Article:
The Science Behind Why—And How—We Drink So Much Milk

Kirstin Fawcett

Milk is packed with protein, carbs, fats, and vitamins, making it the perfect nutrition source for babies. However, America’s massive dairy industry is proof that adults, too, can’t get enough of the creamy beverage. In the TED-Ed video below, narrator Addison Anderson provides milk lovers with an in-depth look at their favorite drink, explaining how mammals produce milk, why humans prefer milk produced by animals like cows, and how we use technology to prolong milk’s shelf life and make it safer to drink.

Keep in mind, however, that many humans aren't milk-drinkers: An estimated 65 percent of the human population has some form of lactose tolerance after infancy, meaning they aren’t able to digest lactose, a.k.a. the sugar in milk and dairy products. Cells in the small intestine produce an enzyme called lactase, which breaks down the lactose; some people produce less of it as they grow out of infancy. As a result, they suffer from stomach pain, bloating, gas, nausea, and diarrhea after consuming dairy. This condition is very common among individuals of East Asian descent, West African, Arab, Jewish, Greek, and Italian descent, according to the National Institutes of Health.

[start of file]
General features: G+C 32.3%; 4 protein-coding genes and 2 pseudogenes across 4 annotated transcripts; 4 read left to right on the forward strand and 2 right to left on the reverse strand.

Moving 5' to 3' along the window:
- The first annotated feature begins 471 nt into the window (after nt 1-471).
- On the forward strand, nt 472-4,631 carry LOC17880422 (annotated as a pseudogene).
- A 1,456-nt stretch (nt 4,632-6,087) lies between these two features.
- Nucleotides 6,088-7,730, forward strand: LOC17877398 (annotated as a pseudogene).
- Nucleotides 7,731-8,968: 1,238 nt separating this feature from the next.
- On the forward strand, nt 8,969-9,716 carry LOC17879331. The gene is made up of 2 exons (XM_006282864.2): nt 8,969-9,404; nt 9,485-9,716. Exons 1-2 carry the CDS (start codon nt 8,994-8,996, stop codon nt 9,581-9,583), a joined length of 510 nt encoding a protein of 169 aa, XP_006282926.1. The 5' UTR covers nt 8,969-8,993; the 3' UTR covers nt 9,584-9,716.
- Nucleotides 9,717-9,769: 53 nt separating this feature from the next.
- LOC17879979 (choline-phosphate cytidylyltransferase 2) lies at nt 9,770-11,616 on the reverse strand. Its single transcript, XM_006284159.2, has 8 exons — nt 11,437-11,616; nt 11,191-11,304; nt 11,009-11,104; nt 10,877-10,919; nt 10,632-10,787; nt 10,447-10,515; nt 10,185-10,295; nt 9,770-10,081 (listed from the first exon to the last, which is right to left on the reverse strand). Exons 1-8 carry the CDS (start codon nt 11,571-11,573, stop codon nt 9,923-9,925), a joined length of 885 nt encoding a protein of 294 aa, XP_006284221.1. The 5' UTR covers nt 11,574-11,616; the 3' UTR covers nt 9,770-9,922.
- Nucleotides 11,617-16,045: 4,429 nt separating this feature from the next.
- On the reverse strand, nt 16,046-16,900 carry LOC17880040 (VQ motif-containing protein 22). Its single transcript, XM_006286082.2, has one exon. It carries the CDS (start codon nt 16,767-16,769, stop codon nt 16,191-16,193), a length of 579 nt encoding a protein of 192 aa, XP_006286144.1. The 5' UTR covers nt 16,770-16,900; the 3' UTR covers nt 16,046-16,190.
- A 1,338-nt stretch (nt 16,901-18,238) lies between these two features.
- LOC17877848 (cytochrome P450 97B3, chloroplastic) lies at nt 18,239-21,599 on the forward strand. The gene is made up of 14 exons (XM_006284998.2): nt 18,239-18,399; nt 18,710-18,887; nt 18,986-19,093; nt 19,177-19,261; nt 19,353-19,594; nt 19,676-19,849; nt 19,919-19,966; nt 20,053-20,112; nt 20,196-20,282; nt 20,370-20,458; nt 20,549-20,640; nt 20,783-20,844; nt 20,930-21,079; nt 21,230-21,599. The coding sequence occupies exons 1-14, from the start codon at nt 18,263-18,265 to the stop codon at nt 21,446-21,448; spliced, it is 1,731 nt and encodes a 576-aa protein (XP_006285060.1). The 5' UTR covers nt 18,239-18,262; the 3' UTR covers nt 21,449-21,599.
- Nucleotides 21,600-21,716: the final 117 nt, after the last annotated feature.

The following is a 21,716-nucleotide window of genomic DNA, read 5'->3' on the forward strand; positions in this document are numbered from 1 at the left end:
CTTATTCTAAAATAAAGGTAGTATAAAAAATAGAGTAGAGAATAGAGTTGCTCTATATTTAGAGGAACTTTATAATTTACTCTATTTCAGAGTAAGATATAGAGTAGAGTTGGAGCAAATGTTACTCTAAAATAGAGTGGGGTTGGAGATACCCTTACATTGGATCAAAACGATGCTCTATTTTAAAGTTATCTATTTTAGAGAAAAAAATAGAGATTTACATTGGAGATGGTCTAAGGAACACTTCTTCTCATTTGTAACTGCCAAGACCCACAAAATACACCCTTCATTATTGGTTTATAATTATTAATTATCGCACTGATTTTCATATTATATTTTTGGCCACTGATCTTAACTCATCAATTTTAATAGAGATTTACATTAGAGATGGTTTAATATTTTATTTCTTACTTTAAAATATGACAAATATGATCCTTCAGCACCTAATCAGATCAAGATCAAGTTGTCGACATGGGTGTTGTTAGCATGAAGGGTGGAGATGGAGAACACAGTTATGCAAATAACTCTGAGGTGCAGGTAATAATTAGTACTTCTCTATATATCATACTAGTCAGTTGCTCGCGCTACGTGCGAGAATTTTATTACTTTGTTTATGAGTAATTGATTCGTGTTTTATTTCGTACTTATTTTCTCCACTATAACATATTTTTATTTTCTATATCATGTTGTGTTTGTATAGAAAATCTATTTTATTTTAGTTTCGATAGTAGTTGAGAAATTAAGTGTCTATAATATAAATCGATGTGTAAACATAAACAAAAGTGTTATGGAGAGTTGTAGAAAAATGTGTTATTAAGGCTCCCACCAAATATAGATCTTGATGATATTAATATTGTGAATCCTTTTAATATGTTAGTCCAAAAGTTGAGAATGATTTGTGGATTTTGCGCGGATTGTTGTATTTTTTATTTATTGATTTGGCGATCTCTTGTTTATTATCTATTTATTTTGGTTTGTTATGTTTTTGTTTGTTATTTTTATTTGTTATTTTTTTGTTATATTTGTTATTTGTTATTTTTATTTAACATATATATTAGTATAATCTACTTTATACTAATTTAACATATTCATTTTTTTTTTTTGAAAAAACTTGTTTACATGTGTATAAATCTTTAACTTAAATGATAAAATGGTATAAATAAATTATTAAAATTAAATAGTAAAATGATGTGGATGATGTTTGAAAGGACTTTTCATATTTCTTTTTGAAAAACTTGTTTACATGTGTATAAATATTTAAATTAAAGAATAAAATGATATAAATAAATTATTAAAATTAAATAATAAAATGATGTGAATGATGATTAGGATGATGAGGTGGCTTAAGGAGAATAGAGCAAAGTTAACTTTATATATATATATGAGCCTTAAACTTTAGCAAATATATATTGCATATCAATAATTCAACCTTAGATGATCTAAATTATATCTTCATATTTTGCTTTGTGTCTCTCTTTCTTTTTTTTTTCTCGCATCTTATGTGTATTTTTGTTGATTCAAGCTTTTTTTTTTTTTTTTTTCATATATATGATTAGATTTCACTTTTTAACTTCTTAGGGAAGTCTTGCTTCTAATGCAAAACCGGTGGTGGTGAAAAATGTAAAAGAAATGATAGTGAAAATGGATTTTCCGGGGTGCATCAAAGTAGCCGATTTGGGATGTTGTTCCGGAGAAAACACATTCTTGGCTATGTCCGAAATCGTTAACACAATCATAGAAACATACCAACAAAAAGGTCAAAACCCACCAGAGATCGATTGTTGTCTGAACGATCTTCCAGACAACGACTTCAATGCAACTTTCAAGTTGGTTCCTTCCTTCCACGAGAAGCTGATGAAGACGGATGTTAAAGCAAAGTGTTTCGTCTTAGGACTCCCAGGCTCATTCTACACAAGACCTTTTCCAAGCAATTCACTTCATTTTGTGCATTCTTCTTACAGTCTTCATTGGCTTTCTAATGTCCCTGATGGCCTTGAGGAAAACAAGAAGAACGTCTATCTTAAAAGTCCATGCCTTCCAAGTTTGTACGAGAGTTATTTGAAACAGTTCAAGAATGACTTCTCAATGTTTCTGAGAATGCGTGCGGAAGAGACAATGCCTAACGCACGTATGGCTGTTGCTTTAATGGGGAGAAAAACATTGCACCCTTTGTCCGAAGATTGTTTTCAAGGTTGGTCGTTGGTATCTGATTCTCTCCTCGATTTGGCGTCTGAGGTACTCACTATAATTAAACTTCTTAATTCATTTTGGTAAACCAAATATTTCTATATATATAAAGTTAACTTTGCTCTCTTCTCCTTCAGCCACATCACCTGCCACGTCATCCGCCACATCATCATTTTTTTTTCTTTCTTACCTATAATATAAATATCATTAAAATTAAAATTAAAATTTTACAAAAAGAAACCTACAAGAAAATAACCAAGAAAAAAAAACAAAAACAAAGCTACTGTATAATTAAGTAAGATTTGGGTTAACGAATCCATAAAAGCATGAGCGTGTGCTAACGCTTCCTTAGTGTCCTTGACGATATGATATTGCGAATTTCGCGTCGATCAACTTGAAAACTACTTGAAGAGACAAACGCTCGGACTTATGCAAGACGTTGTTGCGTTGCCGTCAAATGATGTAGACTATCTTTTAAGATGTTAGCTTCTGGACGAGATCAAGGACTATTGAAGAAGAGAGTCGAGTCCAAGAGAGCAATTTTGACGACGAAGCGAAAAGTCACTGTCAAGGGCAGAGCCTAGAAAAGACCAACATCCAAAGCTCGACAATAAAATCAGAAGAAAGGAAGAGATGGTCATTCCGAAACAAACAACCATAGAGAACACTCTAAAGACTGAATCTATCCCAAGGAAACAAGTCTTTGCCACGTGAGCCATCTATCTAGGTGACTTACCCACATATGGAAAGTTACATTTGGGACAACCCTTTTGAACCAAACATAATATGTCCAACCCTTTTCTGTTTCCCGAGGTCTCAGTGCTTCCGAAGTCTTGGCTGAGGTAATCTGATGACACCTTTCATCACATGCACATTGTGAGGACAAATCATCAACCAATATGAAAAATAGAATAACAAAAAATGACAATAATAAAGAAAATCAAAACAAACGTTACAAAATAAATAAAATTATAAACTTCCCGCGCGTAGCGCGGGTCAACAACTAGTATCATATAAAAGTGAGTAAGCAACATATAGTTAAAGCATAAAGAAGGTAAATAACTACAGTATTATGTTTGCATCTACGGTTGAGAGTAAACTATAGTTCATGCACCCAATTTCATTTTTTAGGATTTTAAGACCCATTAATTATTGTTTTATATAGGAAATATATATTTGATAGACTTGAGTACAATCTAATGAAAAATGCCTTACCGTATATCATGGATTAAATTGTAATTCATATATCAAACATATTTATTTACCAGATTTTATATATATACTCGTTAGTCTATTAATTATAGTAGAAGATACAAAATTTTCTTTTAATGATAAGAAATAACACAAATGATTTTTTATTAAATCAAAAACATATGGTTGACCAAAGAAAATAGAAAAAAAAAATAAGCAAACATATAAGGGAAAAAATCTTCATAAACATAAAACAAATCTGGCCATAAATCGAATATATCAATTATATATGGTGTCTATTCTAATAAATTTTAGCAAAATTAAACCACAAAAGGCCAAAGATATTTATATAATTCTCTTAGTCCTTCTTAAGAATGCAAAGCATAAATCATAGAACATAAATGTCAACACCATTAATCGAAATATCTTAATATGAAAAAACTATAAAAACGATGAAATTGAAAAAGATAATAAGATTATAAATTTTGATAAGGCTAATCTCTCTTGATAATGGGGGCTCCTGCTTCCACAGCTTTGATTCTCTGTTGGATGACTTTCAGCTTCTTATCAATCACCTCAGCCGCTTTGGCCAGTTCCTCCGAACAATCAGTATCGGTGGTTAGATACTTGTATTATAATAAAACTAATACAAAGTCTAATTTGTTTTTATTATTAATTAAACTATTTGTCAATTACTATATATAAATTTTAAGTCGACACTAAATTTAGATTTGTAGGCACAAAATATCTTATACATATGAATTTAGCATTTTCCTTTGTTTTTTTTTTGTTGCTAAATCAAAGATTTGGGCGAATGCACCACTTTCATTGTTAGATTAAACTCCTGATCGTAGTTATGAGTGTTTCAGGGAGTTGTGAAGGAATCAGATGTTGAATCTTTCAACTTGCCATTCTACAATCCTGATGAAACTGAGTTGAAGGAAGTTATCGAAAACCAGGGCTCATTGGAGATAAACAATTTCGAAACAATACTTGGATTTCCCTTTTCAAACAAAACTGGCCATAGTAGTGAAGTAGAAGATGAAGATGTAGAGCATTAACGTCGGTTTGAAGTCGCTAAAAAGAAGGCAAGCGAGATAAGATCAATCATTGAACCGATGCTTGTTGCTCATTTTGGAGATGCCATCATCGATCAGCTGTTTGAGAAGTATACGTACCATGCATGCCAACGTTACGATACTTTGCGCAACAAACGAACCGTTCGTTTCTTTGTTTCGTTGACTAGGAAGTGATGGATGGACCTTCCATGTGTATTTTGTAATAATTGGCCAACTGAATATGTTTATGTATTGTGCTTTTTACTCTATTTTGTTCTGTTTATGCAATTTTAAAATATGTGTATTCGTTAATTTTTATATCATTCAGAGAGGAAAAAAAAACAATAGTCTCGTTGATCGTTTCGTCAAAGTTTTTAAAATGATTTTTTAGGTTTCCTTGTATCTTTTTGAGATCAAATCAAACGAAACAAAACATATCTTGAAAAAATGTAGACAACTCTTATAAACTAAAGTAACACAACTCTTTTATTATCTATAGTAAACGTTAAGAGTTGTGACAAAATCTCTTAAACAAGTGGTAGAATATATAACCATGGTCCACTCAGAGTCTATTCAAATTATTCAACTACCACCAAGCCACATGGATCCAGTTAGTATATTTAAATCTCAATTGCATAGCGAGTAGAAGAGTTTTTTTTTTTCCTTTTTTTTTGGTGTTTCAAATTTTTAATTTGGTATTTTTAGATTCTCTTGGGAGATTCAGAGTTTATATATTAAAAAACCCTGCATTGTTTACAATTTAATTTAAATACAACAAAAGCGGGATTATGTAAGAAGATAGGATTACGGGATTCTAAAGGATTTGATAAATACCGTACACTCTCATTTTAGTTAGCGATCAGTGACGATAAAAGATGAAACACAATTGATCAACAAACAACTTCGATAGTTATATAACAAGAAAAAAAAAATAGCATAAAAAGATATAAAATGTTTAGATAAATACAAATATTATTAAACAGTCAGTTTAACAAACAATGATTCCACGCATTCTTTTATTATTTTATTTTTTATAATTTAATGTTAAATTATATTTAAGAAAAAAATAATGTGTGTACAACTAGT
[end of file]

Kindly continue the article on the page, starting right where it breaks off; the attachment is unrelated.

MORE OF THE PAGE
[h/t TED-Ed]

Banner image: iStock